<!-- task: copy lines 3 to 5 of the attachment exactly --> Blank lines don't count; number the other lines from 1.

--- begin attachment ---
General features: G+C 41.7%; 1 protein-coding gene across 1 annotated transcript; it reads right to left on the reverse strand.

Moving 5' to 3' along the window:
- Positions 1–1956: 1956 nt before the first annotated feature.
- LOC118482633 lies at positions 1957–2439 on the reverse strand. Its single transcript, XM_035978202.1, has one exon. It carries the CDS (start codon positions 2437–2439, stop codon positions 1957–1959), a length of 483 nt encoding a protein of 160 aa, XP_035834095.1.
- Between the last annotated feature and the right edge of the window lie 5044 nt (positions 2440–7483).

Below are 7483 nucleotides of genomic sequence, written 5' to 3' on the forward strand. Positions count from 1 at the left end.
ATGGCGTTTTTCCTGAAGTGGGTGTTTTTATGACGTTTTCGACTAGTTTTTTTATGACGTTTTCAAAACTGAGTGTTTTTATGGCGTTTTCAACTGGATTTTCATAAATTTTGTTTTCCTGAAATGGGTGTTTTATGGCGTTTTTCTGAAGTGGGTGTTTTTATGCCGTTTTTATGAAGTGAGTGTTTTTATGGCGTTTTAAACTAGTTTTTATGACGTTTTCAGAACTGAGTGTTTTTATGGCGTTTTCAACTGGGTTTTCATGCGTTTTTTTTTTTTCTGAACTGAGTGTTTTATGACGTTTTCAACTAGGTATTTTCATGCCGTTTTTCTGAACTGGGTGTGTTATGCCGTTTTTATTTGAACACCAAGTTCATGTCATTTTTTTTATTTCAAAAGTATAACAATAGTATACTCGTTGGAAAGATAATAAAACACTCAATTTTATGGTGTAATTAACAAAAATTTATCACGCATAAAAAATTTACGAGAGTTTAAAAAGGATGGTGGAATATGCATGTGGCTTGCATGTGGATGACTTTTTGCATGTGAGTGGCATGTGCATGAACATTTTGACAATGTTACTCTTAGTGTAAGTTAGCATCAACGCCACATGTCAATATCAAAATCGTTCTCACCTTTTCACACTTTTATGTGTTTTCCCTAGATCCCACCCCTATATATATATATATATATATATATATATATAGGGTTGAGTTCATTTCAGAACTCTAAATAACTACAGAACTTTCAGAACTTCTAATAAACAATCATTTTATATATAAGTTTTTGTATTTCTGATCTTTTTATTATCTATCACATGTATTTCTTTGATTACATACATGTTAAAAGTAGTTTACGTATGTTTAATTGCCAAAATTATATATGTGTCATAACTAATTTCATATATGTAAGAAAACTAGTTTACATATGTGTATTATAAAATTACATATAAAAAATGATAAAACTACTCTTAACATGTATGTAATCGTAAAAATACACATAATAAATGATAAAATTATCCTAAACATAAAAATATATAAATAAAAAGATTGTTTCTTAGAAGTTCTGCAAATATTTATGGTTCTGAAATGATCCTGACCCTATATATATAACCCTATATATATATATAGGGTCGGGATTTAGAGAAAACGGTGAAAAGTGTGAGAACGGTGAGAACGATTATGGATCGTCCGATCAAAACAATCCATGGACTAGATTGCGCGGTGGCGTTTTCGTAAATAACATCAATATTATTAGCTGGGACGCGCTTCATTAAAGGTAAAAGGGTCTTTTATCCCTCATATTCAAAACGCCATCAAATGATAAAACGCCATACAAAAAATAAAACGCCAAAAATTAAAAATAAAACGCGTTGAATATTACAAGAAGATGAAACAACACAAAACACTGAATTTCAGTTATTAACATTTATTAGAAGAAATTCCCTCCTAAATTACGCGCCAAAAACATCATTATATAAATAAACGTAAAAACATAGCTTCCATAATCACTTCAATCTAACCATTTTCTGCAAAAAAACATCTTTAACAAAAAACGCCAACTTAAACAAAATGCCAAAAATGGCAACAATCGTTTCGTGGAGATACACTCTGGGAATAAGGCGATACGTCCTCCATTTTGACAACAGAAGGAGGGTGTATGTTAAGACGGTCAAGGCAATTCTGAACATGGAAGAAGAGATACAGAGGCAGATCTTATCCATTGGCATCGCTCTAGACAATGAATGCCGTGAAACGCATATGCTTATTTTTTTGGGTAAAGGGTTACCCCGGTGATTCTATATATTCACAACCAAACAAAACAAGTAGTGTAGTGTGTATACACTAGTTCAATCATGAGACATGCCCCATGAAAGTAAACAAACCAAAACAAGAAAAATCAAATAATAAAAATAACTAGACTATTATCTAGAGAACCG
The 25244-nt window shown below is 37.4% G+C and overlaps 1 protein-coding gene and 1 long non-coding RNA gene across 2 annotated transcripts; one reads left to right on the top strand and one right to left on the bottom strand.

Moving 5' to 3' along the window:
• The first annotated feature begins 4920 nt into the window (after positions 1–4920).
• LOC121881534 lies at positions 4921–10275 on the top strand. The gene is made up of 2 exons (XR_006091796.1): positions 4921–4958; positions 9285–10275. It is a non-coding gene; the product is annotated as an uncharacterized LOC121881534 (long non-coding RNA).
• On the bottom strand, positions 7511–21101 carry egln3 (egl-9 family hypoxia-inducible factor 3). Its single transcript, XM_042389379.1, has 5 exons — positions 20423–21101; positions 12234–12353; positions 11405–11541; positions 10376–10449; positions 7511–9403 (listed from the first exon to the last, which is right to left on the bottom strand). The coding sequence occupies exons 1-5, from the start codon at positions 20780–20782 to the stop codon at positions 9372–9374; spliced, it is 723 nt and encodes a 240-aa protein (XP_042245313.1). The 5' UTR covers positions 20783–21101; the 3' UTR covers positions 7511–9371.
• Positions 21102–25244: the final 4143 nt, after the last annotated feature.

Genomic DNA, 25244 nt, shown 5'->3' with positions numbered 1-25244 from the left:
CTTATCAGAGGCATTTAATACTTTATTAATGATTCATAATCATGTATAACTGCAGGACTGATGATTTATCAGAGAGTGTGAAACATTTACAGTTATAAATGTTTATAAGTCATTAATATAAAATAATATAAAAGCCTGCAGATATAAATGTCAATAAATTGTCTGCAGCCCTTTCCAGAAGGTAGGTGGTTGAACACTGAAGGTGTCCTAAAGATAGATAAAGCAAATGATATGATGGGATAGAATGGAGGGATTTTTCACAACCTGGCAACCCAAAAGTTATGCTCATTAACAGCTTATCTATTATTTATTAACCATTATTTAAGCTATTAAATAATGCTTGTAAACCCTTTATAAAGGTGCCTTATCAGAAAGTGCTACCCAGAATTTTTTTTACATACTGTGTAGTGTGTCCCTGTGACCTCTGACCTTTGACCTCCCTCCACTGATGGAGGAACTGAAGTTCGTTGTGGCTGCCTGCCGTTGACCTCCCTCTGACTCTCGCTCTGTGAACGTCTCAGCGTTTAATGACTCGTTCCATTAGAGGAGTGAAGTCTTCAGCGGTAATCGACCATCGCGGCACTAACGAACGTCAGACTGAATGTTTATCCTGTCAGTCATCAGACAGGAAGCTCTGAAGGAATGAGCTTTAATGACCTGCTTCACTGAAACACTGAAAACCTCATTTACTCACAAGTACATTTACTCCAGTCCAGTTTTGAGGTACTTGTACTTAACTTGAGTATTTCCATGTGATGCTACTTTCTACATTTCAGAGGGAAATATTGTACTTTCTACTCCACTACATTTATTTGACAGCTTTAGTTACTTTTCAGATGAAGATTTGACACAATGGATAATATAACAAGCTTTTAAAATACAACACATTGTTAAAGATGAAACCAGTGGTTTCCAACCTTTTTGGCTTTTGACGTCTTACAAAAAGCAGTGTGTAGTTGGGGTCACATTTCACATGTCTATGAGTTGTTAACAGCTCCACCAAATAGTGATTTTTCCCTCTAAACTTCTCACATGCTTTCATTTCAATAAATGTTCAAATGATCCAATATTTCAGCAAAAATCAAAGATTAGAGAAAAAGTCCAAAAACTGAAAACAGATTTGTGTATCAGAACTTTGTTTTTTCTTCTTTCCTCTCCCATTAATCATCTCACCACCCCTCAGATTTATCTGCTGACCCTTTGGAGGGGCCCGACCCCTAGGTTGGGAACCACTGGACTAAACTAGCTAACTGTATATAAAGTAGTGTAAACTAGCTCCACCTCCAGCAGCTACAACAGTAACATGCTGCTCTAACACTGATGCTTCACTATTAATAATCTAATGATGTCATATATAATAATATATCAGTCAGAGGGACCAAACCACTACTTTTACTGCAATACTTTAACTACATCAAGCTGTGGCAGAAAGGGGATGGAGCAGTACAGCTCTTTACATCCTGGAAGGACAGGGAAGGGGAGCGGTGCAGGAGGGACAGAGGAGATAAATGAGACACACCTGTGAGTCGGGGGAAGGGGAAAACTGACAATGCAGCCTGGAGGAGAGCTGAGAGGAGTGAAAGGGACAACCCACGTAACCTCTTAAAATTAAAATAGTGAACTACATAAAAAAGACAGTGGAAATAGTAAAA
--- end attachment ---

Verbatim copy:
- Positions 1–1956: 1956 nt before the first annotated feature.
- LOC118482633 lies at positions 1957–2439 on the reverse strand. Its single transcript, XM_035978202.1, has one exon. It carries the CDS (start codon positions 2437–2439, stop codon positions 1957–1959), a length of 483 nt encoding a protein of 160 aa, XP_035834095.1.
- Between the last annotated feature and the right edge of the window lie 5044 nt (positions 2440–7483).